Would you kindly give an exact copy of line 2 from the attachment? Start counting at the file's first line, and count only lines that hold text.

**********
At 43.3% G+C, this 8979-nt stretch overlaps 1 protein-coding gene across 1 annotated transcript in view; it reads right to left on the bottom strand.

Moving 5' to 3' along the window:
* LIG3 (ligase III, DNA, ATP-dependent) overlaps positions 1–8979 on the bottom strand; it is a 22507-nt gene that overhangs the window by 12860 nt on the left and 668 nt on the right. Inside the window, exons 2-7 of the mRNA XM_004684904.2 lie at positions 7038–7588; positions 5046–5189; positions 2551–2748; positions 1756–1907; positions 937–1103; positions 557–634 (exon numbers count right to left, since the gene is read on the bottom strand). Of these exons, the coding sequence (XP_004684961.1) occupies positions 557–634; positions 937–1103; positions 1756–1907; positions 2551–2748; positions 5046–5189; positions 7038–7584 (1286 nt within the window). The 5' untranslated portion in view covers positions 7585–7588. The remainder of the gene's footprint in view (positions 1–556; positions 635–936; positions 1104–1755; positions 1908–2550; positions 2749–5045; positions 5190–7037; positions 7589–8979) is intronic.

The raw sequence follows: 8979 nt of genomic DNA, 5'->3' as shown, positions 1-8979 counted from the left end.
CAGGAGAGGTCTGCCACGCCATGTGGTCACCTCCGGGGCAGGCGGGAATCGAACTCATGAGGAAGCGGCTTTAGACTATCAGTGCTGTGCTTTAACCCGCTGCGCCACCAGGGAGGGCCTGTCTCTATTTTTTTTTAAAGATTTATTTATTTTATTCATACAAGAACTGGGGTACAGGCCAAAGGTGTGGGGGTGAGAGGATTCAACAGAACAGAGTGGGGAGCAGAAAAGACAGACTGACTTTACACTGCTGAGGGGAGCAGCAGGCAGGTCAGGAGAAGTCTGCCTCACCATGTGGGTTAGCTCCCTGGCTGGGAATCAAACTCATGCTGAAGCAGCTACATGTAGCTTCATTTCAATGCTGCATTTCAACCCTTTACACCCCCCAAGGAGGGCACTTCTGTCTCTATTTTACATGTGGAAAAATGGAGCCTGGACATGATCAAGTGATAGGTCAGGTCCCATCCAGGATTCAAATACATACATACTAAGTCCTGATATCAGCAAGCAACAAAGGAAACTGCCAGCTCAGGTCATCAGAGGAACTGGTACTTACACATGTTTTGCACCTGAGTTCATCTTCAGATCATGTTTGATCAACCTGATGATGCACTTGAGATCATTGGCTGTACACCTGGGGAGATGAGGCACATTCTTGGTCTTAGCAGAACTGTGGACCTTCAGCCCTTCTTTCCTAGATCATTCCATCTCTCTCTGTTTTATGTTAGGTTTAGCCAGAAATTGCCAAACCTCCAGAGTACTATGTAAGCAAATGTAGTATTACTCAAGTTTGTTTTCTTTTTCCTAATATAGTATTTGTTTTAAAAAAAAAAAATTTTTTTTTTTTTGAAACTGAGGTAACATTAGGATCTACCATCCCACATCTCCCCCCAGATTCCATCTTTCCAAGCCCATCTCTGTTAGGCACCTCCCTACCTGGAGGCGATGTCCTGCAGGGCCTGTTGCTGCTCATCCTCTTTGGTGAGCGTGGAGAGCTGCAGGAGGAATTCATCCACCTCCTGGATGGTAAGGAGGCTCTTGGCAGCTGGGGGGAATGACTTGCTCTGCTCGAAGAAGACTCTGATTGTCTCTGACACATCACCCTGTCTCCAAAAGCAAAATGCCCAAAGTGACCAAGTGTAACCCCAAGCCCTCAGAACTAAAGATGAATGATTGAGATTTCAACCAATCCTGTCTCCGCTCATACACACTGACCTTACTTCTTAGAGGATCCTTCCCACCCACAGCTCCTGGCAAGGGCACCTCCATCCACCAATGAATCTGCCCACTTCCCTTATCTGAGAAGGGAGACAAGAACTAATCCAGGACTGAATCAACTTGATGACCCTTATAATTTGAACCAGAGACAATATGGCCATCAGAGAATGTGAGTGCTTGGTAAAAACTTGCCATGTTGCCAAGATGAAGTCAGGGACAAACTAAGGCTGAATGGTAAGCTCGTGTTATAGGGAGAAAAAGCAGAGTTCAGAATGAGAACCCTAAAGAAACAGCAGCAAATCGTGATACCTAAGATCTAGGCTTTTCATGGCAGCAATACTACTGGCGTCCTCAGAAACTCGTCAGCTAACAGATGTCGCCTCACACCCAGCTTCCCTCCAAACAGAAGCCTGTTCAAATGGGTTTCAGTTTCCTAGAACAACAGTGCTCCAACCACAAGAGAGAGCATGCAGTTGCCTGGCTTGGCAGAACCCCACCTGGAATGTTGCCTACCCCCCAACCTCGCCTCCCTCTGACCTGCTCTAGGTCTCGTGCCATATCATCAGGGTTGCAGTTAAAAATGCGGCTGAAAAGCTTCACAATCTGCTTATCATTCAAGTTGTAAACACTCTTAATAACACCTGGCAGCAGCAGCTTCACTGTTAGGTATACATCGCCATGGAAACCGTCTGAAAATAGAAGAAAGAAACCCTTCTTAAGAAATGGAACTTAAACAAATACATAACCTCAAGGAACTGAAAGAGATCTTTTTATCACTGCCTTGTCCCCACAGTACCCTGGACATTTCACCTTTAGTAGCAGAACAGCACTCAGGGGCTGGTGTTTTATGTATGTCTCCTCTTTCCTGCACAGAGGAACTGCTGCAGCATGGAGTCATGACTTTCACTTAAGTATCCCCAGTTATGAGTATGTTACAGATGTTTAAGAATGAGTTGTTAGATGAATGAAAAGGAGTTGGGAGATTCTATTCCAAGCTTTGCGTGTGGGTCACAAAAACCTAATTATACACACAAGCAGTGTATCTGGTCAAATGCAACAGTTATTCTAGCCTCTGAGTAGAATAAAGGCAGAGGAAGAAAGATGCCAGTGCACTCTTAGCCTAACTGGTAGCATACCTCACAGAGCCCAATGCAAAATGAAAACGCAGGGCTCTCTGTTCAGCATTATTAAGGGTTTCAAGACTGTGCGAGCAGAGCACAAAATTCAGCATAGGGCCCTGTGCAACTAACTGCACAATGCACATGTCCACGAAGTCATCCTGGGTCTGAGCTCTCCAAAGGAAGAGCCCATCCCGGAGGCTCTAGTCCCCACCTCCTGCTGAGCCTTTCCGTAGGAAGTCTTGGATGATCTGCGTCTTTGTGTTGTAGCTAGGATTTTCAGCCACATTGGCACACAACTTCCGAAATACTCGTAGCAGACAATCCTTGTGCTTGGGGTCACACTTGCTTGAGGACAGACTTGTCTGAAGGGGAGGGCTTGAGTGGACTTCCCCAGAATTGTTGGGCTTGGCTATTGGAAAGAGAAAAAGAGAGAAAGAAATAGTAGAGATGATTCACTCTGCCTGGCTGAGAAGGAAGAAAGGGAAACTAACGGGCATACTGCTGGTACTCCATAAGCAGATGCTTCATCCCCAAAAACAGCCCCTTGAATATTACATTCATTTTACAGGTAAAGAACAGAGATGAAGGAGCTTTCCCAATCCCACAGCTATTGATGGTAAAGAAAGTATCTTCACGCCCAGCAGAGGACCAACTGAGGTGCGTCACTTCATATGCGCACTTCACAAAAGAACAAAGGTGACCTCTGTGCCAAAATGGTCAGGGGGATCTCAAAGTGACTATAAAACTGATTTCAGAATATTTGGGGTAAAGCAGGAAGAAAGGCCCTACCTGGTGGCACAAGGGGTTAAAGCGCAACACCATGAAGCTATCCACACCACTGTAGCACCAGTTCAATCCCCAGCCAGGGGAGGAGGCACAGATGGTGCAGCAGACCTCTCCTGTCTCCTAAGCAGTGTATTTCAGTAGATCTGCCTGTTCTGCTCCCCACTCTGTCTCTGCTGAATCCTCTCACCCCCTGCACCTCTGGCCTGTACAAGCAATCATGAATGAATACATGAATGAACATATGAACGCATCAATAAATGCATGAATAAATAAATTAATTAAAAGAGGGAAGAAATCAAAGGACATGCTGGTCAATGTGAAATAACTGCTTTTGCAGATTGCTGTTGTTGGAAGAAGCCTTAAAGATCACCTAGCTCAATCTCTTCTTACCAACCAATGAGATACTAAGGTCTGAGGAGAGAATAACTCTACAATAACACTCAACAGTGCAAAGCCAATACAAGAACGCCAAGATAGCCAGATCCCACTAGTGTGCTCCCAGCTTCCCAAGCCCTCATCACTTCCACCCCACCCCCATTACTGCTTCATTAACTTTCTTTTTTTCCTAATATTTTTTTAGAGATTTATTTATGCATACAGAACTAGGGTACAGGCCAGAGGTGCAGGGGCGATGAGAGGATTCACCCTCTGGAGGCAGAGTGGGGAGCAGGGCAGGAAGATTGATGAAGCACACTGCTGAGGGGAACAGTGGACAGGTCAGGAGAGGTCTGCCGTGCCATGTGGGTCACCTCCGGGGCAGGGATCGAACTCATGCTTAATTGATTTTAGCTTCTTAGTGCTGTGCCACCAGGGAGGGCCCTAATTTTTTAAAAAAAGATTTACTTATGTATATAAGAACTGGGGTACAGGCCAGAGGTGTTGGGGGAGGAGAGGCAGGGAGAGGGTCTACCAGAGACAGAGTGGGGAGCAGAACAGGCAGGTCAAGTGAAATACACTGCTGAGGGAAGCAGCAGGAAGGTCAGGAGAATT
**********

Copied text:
Moving 5' to 3' along the window: